WASHINGTON - Senator Chuck Grassley recently met with Elaine and Bob Bartel, of Eldridge, during their visit to Washington, D.C.  The Bartels were in Washington to visit their daughter, Christine Bartel, who formerly worked for Grassley and now works in the State of Iowa's Washington office.

Grassley and the visitors discussed the family's missionary work in Africa and issues under consideration by Congress.

"I'm glad that I got to talk with the Bartels while they were in Washington," Grassley said.  "This kind of dialogue, between elected representatives and the people we represent, is essential to making the process of representative government work."

Grassley makes it a priority to sit down with Iowans when they're in Washington.  In addition, in Iowa, he has conducted at least one constituent meeting in every one of Iowa's 99 counties every year since he was first elected to the Senate in 1980.  He also responds to every constituent letter, email and phone call.  Grassley communicates with Iowans on facebook, twitter and at http://grassley.senate.gov, and he is a regular guest on public affairs programs statewide, where he responds to questions from Iowans.

Meetings can be scheduled with Grassley at http://grassley.senate.gov.  Click on Info for Iowans and select Scheduling Requests.


Tuesday, April 12, 2011 

Senator Chuck Grassley released the following comment after the Environmental Protection Agency (EPA) formally exempted milk and milk product containers from the Oil Spill Prevention, Control and Countermeasure Rule that is intended to prevent oil from discharging into U.S. waterways.  Grassley was a cosponsor of legislation to expedite a decision by the EPA to exempt milk containers from regulations initially intended for oil spills.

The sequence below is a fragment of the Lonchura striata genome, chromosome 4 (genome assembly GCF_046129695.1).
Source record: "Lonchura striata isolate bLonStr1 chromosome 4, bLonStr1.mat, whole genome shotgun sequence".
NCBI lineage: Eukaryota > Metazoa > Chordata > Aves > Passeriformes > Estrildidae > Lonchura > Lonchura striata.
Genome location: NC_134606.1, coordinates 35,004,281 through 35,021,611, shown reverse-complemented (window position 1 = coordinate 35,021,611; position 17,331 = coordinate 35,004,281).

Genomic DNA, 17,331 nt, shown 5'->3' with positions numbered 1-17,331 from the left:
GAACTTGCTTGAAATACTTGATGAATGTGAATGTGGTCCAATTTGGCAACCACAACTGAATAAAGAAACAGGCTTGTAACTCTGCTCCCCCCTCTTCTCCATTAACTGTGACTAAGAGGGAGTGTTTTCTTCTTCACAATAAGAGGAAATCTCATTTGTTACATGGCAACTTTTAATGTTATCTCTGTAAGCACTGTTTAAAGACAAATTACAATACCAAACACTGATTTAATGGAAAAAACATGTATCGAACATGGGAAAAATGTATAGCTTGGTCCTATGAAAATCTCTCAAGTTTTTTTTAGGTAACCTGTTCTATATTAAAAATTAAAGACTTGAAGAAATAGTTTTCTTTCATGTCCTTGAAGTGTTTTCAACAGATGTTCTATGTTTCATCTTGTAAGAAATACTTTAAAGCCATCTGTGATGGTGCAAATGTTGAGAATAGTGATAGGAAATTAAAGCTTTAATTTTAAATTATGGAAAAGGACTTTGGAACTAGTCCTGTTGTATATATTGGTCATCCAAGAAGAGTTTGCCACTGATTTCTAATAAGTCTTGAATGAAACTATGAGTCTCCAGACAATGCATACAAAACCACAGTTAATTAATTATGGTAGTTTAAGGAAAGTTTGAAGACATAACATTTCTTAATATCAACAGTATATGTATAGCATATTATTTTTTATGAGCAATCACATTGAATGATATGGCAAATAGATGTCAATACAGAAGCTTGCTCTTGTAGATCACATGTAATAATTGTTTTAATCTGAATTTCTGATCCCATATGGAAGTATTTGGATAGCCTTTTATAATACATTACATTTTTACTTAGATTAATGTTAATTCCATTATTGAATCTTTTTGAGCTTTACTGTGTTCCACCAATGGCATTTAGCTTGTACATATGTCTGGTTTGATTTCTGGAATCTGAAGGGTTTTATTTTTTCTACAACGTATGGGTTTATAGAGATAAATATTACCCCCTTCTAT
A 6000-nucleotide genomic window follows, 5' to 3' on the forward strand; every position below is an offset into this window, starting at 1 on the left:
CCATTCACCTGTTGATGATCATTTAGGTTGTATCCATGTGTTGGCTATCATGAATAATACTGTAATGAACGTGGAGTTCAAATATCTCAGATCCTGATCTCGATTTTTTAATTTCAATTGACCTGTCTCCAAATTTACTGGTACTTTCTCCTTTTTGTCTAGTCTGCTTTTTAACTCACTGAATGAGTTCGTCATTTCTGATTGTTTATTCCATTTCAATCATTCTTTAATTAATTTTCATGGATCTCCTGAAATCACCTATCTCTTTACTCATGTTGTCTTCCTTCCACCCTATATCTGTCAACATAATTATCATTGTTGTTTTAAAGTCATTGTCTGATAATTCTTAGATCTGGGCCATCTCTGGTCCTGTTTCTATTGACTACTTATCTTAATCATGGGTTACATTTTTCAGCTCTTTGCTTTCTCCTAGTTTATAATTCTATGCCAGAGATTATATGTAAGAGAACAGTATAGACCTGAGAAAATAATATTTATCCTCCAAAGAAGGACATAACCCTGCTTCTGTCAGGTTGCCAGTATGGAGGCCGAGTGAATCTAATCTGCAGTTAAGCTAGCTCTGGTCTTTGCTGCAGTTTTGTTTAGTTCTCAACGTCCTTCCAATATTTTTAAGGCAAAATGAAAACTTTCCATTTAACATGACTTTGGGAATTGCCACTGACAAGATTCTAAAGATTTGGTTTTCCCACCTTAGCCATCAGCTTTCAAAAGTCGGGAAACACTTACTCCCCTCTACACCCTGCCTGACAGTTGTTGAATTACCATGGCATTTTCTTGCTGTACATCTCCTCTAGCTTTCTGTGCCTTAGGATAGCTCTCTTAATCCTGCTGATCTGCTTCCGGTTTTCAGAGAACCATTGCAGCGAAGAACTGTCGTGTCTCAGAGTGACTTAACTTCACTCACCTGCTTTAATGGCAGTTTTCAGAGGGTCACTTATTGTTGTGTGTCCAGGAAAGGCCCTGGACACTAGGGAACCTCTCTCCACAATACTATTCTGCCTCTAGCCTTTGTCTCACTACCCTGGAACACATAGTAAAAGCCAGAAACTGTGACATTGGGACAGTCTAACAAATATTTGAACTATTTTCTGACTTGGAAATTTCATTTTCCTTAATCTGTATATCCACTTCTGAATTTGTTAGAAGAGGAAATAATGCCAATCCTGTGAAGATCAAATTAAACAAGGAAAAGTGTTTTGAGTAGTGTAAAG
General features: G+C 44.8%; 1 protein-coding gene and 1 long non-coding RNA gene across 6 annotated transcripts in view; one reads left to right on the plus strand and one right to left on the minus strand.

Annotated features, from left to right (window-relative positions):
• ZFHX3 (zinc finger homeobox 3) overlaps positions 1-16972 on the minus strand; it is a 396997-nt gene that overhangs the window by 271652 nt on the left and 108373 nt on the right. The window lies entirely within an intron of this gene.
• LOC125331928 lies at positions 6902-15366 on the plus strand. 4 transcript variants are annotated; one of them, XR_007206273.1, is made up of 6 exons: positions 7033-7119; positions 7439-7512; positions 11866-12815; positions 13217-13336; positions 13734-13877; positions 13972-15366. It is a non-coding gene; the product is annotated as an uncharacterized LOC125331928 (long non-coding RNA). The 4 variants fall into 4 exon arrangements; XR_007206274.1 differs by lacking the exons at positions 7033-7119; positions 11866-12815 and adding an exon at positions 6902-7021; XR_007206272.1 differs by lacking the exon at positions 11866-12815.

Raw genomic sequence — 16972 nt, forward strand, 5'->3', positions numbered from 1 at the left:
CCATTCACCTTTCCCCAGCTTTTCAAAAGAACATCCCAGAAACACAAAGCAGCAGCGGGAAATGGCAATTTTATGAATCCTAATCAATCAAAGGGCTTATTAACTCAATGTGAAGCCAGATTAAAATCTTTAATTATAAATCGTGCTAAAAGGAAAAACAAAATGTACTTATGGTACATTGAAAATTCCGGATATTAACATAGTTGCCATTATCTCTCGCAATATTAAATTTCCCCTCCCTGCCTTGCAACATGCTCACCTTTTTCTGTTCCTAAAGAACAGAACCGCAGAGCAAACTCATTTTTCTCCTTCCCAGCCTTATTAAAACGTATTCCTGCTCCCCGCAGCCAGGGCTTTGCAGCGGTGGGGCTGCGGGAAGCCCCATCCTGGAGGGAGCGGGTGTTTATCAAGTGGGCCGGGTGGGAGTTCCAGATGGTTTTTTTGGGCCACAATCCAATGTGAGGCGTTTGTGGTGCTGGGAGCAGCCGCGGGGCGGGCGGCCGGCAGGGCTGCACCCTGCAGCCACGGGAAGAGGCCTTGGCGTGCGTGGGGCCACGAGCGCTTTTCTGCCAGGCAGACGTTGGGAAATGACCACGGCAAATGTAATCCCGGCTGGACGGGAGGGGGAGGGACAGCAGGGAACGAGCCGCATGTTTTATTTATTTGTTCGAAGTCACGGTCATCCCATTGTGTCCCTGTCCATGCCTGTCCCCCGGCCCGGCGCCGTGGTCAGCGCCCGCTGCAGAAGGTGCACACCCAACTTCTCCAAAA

Grassley is also leading an effort to keep the EPA from placing further economic pressure on rural America if the agency chooses to impose more stringent regulations on dust. Here is Grassley's comment on the milk exemption.

"Dairy producers across the country are breathing a sigh of relief.  In an already difficult economic environment, this attempt by the EPA to apply burdensome and unnecessary regulations would have put many of these hard working dairy farmers in an extremely precarious position, and could easily have increased prices for consumers at the grocery store.  To think that milk would be treated the same as oil defies common sense.  The agency seems oblivious to the tremendous impact its rules and regulations have on the general public and agriculture in particular.  I appreciate EPA finally getting the job done and doing the right thing in this instance.  I hope this is a sign that common sense won't take a back seat to ideology in the future."